|We’re knocking on doors and taking a look around peoples’ homes to see where your neighbours relax, hang out with their pets, and create! It’s an invitation to snoop, but we’re staying away from their medicine cabinets.Photos: @art3fact|
Our Host: Lena Sin and Nick Tay
Who’s that? Lena works as a lifestyle reporter for the Vancouver Province and Nick is a creative director for designer toy company “Gup Gups” He is also an artist.
Beverage Offered: Earl Grey tea
When you first knew you were going to build a place here, what are the things that you knew that you wanted?
Nick- Lena had talked about having the indoor space flow with the outdoor space. We wanted a home that had some modern Asian features. We had just come back from Hong Kong and Bali and we gave our architect hundreds of pictures.
Lena- When the architect was explaining it to builders, he said the look was Scandanavian-Asian Modern. Everyone was really scratching their heads. I don’t know if you get that sense heavily here, but a lot of Asian homes that are modern, are very clean looking.
How big is the place?
Nick- It’s around 1000 square feet, not including the storage
What are the challenges when it comes to designing your own home? How do you work with an architect and figure out what’s important to you?
Nick- We kind of said “We’re not architects, we’re just going to give a list of requirements and let the expert ( Builder Lanefab & Architect Michel Labrie) do his job”. We said we wanted a flow of indoor/outdoor space, two bedrooms, and we did want a separation of space. We didn’t want something that was totally open concept. That was pretty much all we gave him.
And you probably specified you like clean modern lines, you like white, you like local materials.
Lena- Yeah, we wanted lots and lots of storage. My concern was that it’s not a huge home. When we lived in our apartment, we didn’t have enough storage and things were out constantly, all the time. I told them I need shelves that are tall enough to put a soy sauce bottle in, because we didn’t have that in our apartment so he (our architect) actually measured our soy sauce bottle! So there were a lot of strange things, not necessarily aesthetic things, just functional things.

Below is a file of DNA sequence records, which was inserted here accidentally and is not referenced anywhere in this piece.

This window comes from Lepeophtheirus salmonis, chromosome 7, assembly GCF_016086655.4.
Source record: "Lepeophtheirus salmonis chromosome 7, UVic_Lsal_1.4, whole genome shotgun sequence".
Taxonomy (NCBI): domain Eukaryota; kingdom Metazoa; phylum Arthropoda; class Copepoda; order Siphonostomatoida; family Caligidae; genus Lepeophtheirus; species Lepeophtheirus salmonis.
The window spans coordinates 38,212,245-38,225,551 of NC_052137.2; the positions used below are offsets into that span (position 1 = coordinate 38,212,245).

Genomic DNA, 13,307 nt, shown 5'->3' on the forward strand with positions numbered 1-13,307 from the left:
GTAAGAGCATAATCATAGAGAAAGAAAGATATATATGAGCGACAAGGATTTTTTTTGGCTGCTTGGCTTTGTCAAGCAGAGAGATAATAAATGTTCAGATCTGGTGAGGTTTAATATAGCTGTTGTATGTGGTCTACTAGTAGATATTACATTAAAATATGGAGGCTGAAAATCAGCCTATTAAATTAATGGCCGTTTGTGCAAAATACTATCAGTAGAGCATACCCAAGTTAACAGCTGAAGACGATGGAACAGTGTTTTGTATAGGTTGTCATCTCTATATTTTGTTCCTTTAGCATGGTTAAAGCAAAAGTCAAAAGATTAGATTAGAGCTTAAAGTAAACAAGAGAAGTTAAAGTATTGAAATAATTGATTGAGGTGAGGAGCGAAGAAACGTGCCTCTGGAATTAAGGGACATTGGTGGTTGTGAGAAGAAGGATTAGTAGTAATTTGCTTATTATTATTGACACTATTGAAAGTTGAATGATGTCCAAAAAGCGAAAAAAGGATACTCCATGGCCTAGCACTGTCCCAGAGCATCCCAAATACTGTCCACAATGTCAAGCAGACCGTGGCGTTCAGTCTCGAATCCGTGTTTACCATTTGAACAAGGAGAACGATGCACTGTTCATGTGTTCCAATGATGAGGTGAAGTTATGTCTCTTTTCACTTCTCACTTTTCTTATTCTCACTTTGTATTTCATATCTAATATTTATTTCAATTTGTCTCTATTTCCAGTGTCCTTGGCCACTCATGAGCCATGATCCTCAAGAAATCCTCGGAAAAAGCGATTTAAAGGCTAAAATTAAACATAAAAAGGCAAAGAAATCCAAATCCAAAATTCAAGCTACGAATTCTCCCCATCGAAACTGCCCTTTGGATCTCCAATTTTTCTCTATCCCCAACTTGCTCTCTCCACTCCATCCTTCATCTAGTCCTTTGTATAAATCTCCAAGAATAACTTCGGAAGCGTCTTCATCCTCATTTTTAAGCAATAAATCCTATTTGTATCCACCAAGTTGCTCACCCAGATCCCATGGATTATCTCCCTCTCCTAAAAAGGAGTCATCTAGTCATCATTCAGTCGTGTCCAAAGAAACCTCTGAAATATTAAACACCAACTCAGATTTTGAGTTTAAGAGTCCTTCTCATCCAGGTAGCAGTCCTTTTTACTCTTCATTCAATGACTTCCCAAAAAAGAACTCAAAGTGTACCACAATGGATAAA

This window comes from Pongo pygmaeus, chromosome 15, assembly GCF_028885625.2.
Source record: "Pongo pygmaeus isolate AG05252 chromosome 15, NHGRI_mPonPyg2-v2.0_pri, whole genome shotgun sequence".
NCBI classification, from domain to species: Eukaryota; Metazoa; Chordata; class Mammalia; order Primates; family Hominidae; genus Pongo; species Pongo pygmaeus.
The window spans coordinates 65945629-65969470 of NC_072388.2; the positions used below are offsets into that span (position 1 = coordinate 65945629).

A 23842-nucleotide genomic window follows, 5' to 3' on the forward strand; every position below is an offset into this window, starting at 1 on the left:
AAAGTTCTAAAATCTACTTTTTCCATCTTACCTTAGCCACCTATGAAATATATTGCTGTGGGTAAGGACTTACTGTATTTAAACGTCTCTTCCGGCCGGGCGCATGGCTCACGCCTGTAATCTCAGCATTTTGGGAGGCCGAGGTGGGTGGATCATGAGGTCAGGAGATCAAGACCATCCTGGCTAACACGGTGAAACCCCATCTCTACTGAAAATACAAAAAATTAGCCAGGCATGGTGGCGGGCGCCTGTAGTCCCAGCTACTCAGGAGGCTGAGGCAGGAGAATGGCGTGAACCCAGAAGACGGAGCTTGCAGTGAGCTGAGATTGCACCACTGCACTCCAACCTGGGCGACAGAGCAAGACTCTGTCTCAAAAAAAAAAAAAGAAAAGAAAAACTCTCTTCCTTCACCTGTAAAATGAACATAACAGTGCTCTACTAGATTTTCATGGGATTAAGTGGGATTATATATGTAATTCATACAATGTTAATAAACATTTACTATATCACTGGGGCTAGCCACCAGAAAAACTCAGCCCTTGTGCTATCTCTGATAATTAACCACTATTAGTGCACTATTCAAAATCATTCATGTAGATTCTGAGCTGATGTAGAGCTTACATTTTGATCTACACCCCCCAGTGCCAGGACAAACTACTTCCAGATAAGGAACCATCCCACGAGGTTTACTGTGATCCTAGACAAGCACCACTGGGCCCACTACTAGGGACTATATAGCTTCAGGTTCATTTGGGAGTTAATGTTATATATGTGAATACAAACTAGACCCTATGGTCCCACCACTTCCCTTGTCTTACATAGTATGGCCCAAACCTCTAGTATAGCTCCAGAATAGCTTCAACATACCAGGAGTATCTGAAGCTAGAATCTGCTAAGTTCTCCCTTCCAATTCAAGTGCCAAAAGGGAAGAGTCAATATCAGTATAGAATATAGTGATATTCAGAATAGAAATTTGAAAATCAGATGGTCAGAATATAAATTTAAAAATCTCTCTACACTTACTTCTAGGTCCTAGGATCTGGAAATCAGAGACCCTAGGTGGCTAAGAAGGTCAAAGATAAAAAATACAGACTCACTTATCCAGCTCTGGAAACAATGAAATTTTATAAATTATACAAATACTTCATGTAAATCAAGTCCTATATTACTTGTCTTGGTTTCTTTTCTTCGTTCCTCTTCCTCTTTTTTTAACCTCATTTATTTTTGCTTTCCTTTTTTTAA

Nick- This is the stuff you can do when you’re designing your own home! You don’t have to deal with soy sauce bottles being left out!
Lena- Yeah we love our soy sauce bottle drawer!
What do you guys do in your home?
Nick- We mostly just chill out at home, but we do have people over. It’s nice because we can open up all the doors.
Lena- It’s more of a summer entertaining house. We can’t have too many people in here just sitting.
And you say this is somewhere you want to stay for a long time. Are you planning on having kids?
Lena- Yeah for sure. That was part of it. We said we don’t want to move when we have a family. We wanted a home that can accommodate that.
Nick- I think a big part of it is Lena growing up in Hong Kong, having a family of 4 in 800 square feet. We knew if the space was divided well, it would be great.
Do you guys see laneway housing as a viable option for a lot of types of families?
Lena- We always felt like if more people could do this, they would, but it is hard the way the laws are currently written. You have to have a strong relationship to do this with a friend because it’s not a strata lot. We’re all in it together or we’re all out of it together. If you don’t have a strong bond and clear communication, it’s just not going to work.
Nick- Especially for people if they want to live in Vancouver — it’s really expensive. We were lucky that we bought the lot in 2005. If we couldn’t do this together, we wouldn’t be living in Vancouver.
Lena- And I get that density is hard for a lot of people if you’re not used to it and somebody builds a laneway house, but there are a lot of creative ways that you can make it work, so that everyone gets privacy. You just have to be willing to come up with the solutions.